Police Dog Training

Police Dog Training
By Jim Kesel

In general, dogs are loyal. They are protective of their keepers/trainers. They are fierce and strong. They are quick and keen. They are capable of responding immediately and acting logically. They are very smart and are easily trainable. On top of it all, they are industrious, task-oriented, and committed. They are man's best friends. These are the many reasons why dogs were chosen to be the companions of our security forces.

Nowadays, you see many security personnel and authorities from the police and military forces that are accompanied by dogs. Usually, they choose German Shepherds, but through advanced training and experimentation, other breeds are now of use to the military as well. Police dogs are commonly used for tracking purposes, for search and rescue operations, and for security attack purposes.

Police Dog Training requires training not just for the dog but for the handler as well.

Both the dog and his handler will be chosen from a wide variety of aspiring dogs and individuals. After selection, they will be subjected to careful training so as ensure that they have all the required skills for the police services.

For the prospective dog handlers, they are usual given a probationary training that will last for two years. This involves lectures about proper dog-training techniques, canine psychology, dog-learning processes, veterinary practices, canine physiological needs, and legislation. The training will demand both physical and mental abilities from the trainer, not to mention utmost patience and commitment.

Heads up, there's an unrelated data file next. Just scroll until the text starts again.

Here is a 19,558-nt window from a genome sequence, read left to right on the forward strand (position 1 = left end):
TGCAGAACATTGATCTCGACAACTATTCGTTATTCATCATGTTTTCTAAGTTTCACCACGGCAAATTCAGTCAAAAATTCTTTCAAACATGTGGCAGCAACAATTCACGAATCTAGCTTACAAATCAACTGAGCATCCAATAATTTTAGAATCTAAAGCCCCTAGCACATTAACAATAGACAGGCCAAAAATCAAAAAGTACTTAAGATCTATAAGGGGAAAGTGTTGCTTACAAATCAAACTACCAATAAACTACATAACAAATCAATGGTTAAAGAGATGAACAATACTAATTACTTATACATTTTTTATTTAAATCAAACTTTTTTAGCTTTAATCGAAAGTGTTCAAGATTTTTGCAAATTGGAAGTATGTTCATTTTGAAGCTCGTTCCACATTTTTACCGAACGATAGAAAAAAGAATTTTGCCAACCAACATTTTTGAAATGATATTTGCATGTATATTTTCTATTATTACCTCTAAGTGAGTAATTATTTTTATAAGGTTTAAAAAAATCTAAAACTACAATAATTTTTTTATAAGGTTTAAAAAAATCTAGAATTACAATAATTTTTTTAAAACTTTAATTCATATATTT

As for the dog, the police dog training is designed to develop the protecting and attacking skills of the dog, while improving the natural canine instinct and behavior as well.

For the dogs, the first step in the police dog training is the identification of the natural abilities of the dog. Obedience training and aggression control is also taught. Essential to proper police dog training is a controlled temperament of the dog even in the presence of strangers and other pets.

Throughout the training, a particular concept that should be embedded well to the dog's behavior is the urge to protect and serve the pack leader- that is identified as the dog's handler. The training's primary goal is to teach the dog to follow the handler's orders, respond to the handler's needs, and protect the handler from threats.

After the training, the dog should be able to track offenders or missing persons through scent; search and track bombs, drugs, or dangerous chemicals; apprehend escaping offenders; and protect their handlers during dangerous situations.

All throughout the police dog training, a strong bond between the dog and the handler should be maintained. Positive reinforcement should also be used throughout the whole training process so as to ensure progressive learning and motivated behavior.

James Kesel, MS is the publisher of Career in Dog Training website. Providing information on police dog training and dog training career opportunities. Check us out at http://www.dog-training-careers.com

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